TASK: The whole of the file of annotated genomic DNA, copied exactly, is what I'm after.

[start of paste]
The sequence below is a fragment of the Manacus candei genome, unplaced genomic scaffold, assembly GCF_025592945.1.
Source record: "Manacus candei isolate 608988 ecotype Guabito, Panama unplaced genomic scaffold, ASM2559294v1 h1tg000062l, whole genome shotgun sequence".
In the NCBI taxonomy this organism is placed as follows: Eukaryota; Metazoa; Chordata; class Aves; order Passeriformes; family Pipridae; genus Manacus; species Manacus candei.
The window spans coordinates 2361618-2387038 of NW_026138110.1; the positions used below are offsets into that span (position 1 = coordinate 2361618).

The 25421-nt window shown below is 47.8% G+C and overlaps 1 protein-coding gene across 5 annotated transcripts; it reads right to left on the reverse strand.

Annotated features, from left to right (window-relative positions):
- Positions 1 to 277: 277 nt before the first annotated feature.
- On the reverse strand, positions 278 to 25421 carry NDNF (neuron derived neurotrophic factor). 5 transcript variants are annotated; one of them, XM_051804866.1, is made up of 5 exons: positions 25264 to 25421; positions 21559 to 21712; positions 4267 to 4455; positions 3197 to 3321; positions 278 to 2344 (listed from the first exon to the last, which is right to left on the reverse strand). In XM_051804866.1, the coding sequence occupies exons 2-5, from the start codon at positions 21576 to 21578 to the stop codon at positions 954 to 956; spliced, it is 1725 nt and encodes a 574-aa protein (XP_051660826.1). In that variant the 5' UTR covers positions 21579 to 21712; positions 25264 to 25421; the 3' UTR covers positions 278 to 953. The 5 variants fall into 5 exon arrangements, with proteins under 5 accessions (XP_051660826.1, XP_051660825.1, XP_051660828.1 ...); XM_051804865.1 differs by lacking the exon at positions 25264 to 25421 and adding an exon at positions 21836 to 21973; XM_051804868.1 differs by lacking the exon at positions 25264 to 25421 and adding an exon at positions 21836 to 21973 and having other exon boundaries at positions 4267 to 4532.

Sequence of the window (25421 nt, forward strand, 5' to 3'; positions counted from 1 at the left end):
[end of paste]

The sequence below is a fragment of the Manacus candei genome, unplaced genomic scaffold, assembly GCF_025592945.1.
Source record: "Manacus candei isolate 608988 ecotype Guabito, Panama unplaced genomic scaffold, ASM2559294v1 h1tg000062l, whole genome shotgun sequence".
In the NCBI taxonomy this organism is placed as follows: Eukaryota; Metazoa; Chordata; class Aves; order Passeriformes; family Pipridae; genus Manacus; species Manacus candei.
The window spans coordinates 2361618-2387038 of NW_026138110.1; the positions used below are offsets into that span (position 1 = coordinate 2361618).

The 25421-nt window shown below is 47.8% G+C and overlaps 1 protein-coding gene across 5 annotated transcripts; it reads right to left on the reverse strand.

Annotated features, from left to right (window-relative positions):
- Positions 1 to 277: 277 nt before the first annotated feature.
- On the reverse strand, positions 278 to 25421 carry NDNF (neuron derived neurotrophic factor). 5 transcript variants are annotated; one of them, XM_051804866.1, is made up of 5 exons: positions 25264 to 25421; positions 21559 to 21712; positions 4267 to 4455; positions 3197 to 3321; positions 278 to 2344 (listed from the first exon to the last, which is right to left on the reverse strand). In XM_051804866.1, the coding sequence occupies exons 2-5, from the start codon at positions 21576 to 21578 to the stop codon at positions 954 to 956; spliced, it is 1725 nt and encodes a 574-aa protein (XP_051660826.1). In that variant the 5' UTR covers positions 21579 to 21712; positions 25264 to 25421; the 3' UTR covers positions 278 to 953. The 5 variants fall into 5 exon arrangements, with proteins under 5 accessions (XP_051660826.1, XP_051660825.1, XP_051660828.1 ...); XM_051804865.1 differs by lacking the exon at positions 25264 to 25421 and adding an exon at positions 21836 to 21973; XM_051804868.1 differs by lacking the exon at positions 25264 to 25421 and adding an exon at positions 21836 to 21973 and having other exon boundaries at positions 4267 to 4532.

Sequence of the window (25421 nt, forward strand, 5' to 3'; positions counted from 1 at the left end):